The news comes as part of a bigger study on American online behavior conducted by the U.S. Census Bureau. While some of the results — such as that low-income families are relying primarily on their phones to get online and that the use of mobile Internet is occurring across the board.
Even among those making US$ 100,000 or more, 15 percent reported using their phones as their primary Internet connection in 2015, up nine percent from two years before. The same general increase was seen across every other demographic, with close to 3 in 10 Americans making under US$ 25,000 now using their phones to go online at home.
It is not exactly clear what might be behind this shift in preferences on Internet consumption. While income may play a part in the decision to choose one form over the other, Americans as a whole could just be deciding that it's unnecessary to have both.
Just look at how far mobile Internet has come in the past few years. According to Akamai’s most recent State of the Internet report, mobile broadband speeds as of the end of 2015 averaged around 5 Mbps. That is about the same as most standard wired broadband connections, making it viable for everyday use.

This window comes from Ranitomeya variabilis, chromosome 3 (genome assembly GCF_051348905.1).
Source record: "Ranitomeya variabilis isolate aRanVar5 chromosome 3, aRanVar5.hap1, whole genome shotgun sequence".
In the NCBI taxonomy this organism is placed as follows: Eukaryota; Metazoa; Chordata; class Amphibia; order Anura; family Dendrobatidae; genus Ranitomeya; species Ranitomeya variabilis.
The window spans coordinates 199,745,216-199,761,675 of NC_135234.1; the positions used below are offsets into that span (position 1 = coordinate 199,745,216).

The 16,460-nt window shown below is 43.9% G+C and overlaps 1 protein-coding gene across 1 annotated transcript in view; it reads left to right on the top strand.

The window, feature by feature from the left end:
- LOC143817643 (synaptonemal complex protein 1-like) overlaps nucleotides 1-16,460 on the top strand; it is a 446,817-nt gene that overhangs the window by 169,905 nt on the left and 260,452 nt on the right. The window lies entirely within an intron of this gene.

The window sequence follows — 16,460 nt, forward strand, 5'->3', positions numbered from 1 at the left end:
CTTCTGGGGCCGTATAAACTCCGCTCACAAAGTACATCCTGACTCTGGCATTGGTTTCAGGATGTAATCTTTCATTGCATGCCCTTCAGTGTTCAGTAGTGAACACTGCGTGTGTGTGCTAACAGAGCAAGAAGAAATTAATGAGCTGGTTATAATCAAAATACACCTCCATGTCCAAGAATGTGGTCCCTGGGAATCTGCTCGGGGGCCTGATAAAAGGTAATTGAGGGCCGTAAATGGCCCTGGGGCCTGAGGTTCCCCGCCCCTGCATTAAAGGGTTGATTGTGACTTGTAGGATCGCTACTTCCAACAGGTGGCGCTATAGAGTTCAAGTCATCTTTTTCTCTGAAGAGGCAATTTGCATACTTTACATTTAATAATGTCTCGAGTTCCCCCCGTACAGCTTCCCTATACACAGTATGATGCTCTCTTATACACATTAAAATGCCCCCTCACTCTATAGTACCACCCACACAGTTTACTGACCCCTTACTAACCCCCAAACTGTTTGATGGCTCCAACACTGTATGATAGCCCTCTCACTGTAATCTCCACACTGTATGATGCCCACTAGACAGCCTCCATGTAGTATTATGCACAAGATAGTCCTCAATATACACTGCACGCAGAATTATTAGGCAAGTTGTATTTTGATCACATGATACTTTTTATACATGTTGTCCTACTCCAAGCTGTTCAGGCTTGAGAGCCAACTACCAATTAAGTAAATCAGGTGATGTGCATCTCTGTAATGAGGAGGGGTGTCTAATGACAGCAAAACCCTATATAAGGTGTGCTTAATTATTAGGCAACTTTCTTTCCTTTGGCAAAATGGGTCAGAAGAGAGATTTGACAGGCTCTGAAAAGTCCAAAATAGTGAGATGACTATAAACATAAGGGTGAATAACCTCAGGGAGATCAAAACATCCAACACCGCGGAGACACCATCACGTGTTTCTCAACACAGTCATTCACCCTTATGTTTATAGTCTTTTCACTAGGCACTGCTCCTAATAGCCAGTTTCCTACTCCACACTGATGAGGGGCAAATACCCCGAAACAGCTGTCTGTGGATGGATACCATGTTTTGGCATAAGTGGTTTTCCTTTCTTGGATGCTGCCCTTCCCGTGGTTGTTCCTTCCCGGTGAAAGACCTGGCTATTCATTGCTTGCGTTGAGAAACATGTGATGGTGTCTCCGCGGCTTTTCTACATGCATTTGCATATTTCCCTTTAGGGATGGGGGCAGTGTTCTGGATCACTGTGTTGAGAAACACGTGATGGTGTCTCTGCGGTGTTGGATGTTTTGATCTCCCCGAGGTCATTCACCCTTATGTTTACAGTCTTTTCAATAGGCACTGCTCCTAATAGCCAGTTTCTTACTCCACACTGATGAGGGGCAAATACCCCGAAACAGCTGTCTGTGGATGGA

These changes could also mean big adjustments for Web companies that up until now focused on development for the desktop. With Americans turning to the mobile Web, developing full-featured and easy-to-navigate mobile websites will become more important than ever.
This could create a whole other type of digital divide, experts say. Income, race, and location used to split us into the haves and have-nots when it came to the Internet. Now with mobile Internet all the more popular, lack of sufficient access to services might be the problem, owing to poor mobile website design.
"This new divide is characterized not solely by whether an individual can use the Internet, but by the full range of capabilities available to the user, including whether that person can access sufficient service and a device that is suited to a particular task," Office of Policy Analysis and Development chief economist Giulia McHenry writes.